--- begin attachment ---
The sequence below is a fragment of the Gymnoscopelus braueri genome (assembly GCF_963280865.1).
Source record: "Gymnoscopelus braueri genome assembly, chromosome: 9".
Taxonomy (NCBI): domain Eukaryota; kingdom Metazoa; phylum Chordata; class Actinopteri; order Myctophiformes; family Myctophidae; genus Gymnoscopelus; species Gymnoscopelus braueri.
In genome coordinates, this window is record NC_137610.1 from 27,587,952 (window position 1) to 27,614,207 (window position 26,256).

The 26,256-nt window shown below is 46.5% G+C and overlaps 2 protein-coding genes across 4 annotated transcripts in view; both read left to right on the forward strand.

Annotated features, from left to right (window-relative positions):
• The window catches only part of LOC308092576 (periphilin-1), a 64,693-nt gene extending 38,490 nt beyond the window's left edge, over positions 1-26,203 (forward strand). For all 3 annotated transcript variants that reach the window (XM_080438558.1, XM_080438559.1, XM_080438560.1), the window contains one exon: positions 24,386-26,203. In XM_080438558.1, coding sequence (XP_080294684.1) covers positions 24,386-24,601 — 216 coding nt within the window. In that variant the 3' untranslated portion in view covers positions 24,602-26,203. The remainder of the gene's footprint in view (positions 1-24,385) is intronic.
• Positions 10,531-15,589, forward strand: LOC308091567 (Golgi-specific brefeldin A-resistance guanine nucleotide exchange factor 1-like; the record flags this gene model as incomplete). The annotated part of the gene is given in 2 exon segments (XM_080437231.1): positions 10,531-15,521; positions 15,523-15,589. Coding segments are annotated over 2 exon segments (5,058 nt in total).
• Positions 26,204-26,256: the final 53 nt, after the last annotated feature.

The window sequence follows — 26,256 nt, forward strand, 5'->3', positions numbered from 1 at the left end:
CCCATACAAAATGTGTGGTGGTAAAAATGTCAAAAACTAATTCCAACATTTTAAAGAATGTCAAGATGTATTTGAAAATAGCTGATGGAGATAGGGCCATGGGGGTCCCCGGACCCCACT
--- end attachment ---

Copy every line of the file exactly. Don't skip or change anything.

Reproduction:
The sequence below is a fragment of the Gymnoscopelus braueri genome (assembly GCF_963280865.1).
Source record: "Gymnoscopelus braueri genome assembly, chromosome: 9".
Taxonomy (NCBI): domain Eukaryota; kingdom Metazoa; phylum Chordata; class Actinopteri; order Myctophiformes; family Myctophidae; genus Gymnoscopelus; species Gymnoscopelus braueri.
In genome coordinates, this window is record NC_137610.1 from 27,587,952 (window position 1) to 27,614,207 (window position 26,256).

The 26,256-nt window shown below is 46.5% G+C and overlaps 2 protein-coding genes across 4 annotated transcripts in view; both read left to right on the forward strand.

Annotated features, from left to right (window-relative positions):
• The window catches only part of LOC308092576 (periphilin-1), a 64,693-nt gene extending 38,490 nt beyond the window's left edge, over positions 1-26,203 (forward strand). For all 3 annotated transcript variants that reach the window (XM_080438558.1, XM_080438559.1, XM_080438560.1), the window contains one exon: positions 24,386-26,203. In XM_080438558.1, coding sequence (XP_080294684.1) covers positions 24,386-24,601 — 216 coding nt within the window. In that variant the 3' untranslated portion in view covers positions 24,602-26,203. The remainder of the gene's footprint in view (positions 1-24,385) is intronic.
• Positions 10,531-15,589, forward strand: LOC308091567 (Golgi-specific brefeldin A-resistance guanine nucleotide exchange factor 1-like; the record flags this gene model as incomplete). The annotated part of the gene is given in 2 exon segments (XM_080437231.1): positions 10,531-15,521; positions 15,523-15,589. Coding segments are annotated over 2 exon segments (5,058 nt in total).
• Positions 26,204-26,256: the final 53 nt, after the last annotated feature.

The window sequence follows — 26,256 nt, forward strand, 5'->3', positions numbered from 1 at the left end:
CCCATACAAAATGTGTGGTGGTAAAAATGTCAAAAACTAATTCCAACATTTTAAAGAATGTCAAGATGTATTTGAAAATAGCTGATGGAGATAGGGCCATGGGGGTCCCCGGACCCCACT